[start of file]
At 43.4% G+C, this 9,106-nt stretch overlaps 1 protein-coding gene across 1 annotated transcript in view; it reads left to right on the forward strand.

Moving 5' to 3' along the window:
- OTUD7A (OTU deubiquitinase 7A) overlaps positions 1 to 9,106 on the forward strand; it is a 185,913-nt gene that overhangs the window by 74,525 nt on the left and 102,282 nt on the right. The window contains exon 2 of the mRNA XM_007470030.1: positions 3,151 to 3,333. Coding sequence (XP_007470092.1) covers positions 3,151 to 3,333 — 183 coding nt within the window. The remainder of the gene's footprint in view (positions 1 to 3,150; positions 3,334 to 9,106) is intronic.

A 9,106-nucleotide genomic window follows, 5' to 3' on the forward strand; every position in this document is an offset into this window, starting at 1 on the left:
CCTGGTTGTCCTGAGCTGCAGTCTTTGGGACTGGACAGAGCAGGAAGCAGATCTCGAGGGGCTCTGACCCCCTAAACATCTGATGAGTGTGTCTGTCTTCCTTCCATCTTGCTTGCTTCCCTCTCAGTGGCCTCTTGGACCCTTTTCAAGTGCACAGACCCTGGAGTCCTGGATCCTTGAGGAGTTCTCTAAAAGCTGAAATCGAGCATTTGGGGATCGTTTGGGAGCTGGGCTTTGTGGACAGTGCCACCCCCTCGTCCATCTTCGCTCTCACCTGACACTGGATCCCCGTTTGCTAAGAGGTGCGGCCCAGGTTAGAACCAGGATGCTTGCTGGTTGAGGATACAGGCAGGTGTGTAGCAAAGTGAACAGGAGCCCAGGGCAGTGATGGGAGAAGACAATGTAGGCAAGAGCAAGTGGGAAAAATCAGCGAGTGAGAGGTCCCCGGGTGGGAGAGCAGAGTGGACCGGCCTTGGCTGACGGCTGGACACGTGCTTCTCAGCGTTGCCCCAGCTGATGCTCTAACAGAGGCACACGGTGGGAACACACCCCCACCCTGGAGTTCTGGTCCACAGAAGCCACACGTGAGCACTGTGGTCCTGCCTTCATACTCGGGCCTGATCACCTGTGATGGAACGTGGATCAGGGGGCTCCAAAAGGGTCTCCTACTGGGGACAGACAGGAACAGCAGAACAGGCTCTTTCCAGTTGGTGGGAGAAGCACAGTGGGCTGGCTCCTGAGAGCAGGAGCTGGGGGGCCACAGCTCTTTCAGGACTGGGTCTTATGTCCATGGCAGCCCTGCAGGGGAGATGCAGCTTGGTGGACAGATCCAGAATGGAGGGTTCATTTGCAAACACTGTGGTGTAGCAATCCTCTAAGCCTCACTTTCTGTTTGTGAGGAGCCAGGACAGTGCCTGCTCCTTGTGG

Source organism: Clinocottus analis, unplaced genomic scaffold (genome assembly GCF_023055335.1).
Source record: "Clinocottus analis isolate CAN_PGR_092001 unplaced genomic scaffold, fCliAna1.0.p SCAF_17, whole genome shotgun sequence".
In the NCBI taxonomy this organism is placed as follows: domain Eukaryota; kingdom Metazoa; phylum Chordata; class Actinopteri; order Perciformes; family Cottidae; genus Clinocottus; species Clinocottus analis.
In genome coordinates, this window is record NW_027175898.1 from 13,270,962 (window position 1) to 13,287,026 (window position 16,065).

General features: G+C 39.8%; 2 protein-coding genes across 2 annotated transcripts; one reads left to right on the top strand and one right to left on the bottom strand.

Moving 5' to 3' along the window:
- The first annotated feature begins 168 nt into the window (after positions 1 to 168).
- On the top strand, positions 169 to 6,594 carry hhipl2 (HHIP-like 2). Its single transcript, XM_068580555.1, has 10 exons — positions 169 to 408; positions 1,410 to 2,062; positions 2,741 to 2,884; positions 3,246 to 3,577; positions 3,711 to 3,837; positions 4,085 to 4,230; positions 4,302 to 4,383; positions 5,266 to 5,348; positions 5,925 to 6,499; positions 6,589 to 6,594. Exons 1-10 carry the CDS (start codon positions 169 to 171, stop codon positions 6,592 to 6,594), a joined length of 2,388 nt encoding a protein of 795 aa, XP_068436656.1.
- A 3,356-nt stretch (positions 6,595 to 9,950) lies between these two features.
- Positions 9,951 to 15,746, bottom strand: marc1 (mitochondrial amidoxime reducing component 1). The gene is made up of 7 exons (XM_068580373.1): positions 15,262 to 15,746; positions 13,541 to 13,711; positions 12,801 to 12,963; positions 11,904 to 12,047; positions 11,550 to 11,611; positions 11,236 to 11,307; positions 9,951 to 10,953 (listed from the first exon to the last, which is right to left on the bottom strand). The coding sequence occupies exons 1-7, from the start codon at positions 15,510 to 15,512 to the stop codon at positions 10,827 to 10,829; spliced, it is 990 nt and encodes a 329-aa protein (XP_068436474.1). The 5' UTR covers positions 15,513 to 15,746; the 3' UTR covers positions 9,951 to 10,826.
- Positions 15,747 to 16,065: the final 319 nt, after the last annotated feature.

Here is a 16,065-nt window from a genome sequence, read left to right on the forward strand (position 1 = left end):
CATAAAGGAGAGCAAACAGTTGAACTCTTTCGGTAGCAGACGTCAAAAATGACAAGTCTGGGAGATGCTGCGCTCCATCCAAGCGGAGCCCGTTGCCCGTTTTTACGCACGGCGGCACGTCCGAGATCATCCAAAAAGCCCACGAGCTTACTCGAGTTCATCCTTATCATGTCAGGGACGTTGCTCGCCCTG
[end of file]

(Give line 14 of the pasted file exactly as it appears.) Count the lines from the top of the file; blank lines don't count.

- A 3,356-nt stretch (positions 6,595 to 9,950) lies between these two features.